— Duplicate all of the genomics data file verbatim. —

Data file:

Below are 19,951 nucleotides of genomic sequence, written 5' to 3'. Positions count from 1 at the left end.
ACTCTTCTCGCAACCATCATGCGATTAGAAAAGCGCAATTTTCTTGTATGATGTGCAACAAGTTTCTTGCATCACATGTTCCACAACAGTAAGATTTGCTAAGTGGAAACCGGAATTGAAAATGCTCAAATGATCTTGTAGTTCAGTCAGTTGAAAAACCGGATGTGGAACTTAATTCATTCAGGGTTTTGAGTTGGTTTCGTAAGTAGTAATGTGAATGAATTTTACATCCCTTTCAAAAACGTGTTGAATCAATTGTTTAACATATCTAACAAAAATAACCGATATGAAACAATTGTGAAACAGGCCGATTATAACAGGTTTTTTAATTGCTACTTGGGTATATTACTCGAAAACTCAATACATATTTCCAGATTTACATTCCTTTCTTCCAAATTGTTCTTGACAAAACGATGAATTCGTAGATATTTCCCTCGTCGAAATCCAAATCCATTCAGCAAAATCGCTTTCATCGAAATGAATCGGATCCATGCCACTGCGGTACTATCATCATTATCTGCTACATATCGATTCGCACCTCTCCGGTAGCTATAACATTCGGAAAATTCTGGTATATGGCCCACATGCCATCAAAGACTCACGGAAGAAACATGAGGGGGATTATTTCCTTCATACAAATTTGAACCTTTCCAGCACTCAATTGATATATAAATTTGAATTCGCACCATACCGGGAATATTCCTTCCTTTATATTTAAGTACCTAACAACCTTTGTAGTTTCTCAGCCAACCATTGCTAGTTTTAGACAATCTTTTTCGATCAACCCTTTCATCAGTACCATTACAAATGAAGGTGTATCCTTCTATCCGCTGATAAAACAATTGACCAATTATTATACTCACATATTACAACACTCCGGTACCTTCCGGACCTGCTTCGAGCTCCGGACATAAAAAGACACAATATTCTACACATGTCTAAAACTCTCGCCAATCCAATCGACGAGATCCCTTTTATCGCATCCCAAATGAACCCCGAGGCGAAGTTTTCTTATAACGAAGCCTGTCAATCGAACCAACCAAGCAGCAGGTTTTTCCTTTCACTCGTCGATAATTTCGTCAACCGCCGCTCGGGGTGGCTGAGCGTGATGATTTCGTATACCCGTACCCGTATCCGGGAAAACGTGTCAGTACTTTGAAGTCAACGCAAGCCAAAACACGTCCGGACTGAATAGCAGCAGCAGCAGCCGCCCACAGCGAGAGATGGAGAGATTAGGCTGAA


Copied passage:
Below are 19,951 nucleotides of genomic sequence, written 5' to 3'. Positions count from 1 at the left end.
ACTCTTCTCGCAACCATCATGCGATTAGAAAAGCGCAATTTTCTTGTATGATGTGCAACAAGTTTCTTGCATCACATGTTCCACAACAGTAAGATTTGCTAAGTGGAAACCGGAATTGAAAATGCTCAAATGATCTTGTAGTTCAGTCAGTTGAAAAACCGGATGTGGAACTTAATTCATTCAGGGTTTTGAGTTGGTTTCGTAAGTAGTAATGTGAATGAATTTTACATCCCTTTCAAAAACGTGTTGAATCAATTGTTTAACATATCTAACAAAAATAACCGATATGAAACAATTGTGAAACAGGCCGATTATAACAGGTTTTTTAATTGCTACTTGGGTATATTACTCGAAAACTCAATACATATTTCCAGATTTACATTCCTTTCTTCCAAATTGTTCTTGACAAAACGATGAATTCGTAGATATTTCCCTCGTCGAAATCCAAATCCATTCAGCAAAATCGCTTTCATCGAAATGAATCGGATCCATGCCACTGCGGTACTATCATCATTATCTGCTACATATCGATTCGCACCTCTCCGGTAGCTATAACATTCGGAAAATTCTGGTATATGGCCCACATGCCATCAAAGACTCACGGAAGAAACATGAGGGGGATTATTTCCTTCATACAAATTTGAACCTTTCCAGCACTCAATTGATATATAAATTTGAATTCGCACCATACCGGGAATATTCCTTCCTTTATATTTAAGTACCTAACAACCTTTGTAGTTTCTCAGCCAACCATTGCTAGTTTTAGACAATCTTTTTCGATCAACCCTTTCATCAGTACCATTACAAATGAAGGTGTATCCTTCTATCCGCTGATAAAACAATTGACCAATTATTATACTCACATATTACAACACTCCGGTACCTTCCGGACCTGCTTCGAGCTCCGGACATAAAAAGACACAATATTCTACACATGTCTAAAACTCTCGCCAATCCAATCGACGAGATCCCTTTTATCGCATCCCAAATGAACCCCGAGGCGAAGTTTTCTTATAACGAAGCCTGTCAATCGAACCAACCAAGCAGCAGGTTTTTCCTTTCACTCGTCGATAATTTCGTCAACCGCCGCTCGGGGTGGCTGAGCGTGATGATTTCGTATACCCGTACCCGTATCCGGGAAAACGTGTCAGTACTTTGAAGTCAACGCAAGCCAAAACACGTCCGGACTGAATAGCAGCAGCAGCAGCCGCCCACAGCGAGAGATGGAGAGATTAGGCTGAA